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HomeWorldExplained | Not all protests in China are linked to Covid

Explained | Not all protests in China are linked to Covid

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Explained | Not all protests in China are linked to Covid
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China may be seeing protests across the country, including parts of Xinjiang. But there is a sense of heterogeneity in all of it which is ultimately converging into a common point.

Chinas is witnessing a series of protests by students and citizens over its Covid restrictions. (Photo: AFP)

By Saikiran Kannan: The series of protests and demonstrations carried out by students and citizens across China may look on the outside as one that is choreographed and synchronized as an attempt by its citizens to break the shackles of the Zero Covid policy chains. In that sense, it may typically look like wide-scale protests in any other country. But that is not the case.

China may be seeing protests across the country, including parts of Xinjiang. But there is a sense of heterogeneity in all of it which is ultimately converging into a common point – the frustrations against the Chinese Communist Party (CCP) and Xi Jinping’s leadership and policy-making.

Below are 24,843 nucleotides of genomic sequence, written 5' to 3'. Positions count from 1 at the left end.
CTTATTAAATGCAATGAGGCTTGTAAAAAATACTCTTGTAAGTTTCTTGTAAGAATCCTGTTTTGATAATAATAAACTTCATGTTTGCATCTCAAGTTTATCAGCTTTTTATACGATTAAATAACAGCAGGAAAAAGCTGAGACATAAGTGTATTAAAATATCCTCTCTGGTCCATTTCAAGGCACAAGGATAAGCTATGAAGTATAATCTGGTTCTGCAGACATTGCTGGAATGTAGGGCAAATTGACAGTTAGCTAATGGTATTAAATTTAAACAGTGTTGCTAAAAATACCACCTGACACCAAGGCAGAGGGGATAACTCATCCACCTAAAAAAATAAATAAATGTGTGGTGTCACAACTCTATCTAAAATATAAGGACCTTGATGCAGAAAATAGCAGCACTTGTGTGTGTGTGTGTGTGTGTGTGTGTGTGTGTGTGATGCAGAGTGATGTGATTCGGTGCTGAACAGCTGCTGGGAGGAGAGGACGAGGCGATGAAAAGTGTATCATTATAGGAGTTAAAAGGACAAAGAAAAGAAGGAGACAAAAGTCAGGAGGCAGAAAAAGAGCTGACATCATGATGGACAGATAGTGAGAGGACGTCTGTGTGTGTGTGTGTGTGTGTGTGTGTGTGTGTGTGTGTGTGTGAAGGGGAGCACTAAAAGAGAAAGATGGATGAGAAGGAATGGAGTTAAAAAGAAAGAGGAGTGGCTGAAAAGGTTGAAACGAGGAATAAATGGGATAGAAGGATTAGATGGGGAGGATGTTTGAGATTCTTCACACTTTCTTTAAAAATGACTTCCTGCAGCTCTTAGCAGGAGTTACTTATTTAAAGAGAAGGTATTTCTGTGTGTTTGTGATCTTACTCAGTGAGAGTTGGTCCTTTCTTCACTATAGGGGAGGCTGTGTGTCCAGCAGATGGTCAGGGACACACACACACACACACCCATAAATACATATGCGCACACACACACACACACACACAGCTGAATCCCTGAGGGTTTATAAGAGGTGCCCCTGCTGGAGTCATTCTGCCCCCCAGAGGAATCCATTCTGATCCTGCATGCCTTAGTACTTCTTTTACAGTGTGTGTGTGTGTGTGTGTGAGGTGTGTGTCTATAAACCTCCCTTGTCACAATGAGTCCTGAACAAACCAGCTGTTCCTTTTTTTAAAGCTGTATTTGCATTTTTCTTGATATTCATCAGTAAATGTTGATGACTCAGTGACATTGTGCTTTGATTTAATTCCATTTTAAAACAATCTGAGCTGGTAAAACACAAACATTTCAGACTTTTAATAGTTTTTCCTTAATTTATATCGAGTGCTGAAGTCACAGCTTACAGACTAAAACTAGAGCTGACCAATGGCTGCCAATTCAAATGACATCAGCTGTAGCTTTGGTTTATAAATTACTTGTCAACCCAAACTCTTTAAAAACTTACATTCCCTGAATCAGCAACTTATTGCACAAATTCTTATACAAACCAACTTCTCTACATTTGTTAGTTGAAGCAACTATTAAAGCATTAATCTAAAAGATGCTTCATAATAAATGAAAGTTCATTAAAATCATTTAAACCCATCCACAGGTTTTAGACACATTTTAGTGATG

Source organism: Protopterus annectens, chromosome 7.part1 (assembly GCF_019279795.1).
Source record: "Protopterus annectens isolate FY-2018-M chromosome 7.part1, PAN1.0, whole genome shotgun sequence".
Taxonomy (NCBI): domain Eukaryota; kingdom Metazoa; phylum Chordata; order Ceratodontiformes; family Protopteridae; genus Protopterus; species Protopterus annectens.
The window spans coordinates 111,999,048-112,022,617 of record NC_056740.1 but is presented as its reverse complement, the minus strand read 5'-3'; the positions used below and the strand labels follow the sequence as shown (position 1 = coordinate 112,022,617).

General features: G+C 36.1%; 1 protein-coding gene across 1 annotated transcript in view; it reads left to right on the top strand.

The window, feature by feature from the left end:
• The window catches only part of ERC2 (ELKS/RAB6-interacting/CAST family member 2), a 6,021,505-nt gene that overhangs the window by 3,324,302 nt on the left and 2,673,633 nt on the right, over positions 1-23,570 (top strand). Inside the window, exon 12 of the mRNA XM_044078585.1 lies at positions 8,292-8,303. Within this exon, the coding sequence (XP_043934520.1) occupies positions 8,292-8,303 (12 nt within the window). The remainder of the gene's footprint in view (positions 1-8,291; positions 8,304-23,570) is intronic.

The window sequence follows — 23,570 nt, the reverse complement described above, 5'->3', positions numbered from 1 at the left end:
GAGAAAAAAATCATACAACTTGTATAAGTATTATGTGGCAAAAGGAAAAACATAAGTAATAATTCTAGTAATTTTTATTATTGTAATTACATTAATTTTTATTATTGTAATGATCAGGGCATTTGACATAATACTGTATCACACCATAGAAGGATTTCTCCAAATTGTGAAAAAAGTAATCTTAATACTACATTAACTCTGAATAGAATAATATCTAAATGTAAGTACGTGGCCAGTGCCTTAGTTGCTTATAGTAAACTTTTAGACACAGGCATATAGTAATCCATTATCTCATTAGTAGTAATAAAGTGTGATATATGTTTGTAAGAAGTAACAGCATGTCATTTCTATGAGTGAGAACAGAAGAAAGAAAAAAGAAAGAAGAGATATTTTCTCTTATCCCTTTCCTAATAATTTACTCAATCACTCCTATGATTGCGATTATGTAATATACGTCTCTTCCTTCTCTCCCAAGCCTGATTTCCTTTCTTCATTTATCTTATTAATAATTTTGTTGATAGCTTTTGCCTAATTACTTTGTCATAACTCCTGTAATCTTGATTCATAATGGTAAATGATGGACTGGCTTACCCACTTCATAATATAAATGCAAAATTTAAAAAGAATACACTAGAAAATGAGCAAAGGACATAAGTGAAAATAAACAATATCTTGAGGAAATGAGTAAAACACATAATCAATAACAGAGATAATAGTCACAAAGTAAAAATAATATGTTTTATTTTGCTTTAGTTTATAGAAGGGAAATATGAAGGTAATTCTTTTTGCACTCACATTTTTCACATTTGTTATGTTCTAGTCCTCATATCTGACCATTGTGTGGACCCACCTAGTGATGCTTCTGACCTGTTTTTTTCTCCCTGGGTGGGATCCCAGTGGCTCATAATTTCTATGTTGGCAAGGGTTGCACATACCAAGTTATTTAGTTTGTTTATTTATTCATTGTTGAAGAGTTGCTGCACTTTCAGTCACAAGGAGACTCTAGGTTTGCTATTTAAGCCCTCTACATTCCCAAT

From anti-lockdown protests to college power shutdowns to open calls for fair elections and human rights, to protesting the loss of lives in quarantine to getting shocked at how the rest of the world is out in the open and celebrating sports events, each protest has a unique reason.

Major trigger points of the China uprising:

1. Detention of anti-lockdown activist: The Shanghai police detained a prominent rights activist who called on a local official to resign over the citywide COVID-19 lockdown in April. Ji Xiaolong was detained on September 2. His detention came after he began writing petitions to Shanghai’s ruling CCP secretary, Li Qiang, calling on him to resign for “blindly following orders from the central government [in Beijing]” when implementing weeks of gruelling lockdown in the city earlier this year. This led to local protests and demonstrations of small size in Shanghai and the same was trending on Weibo.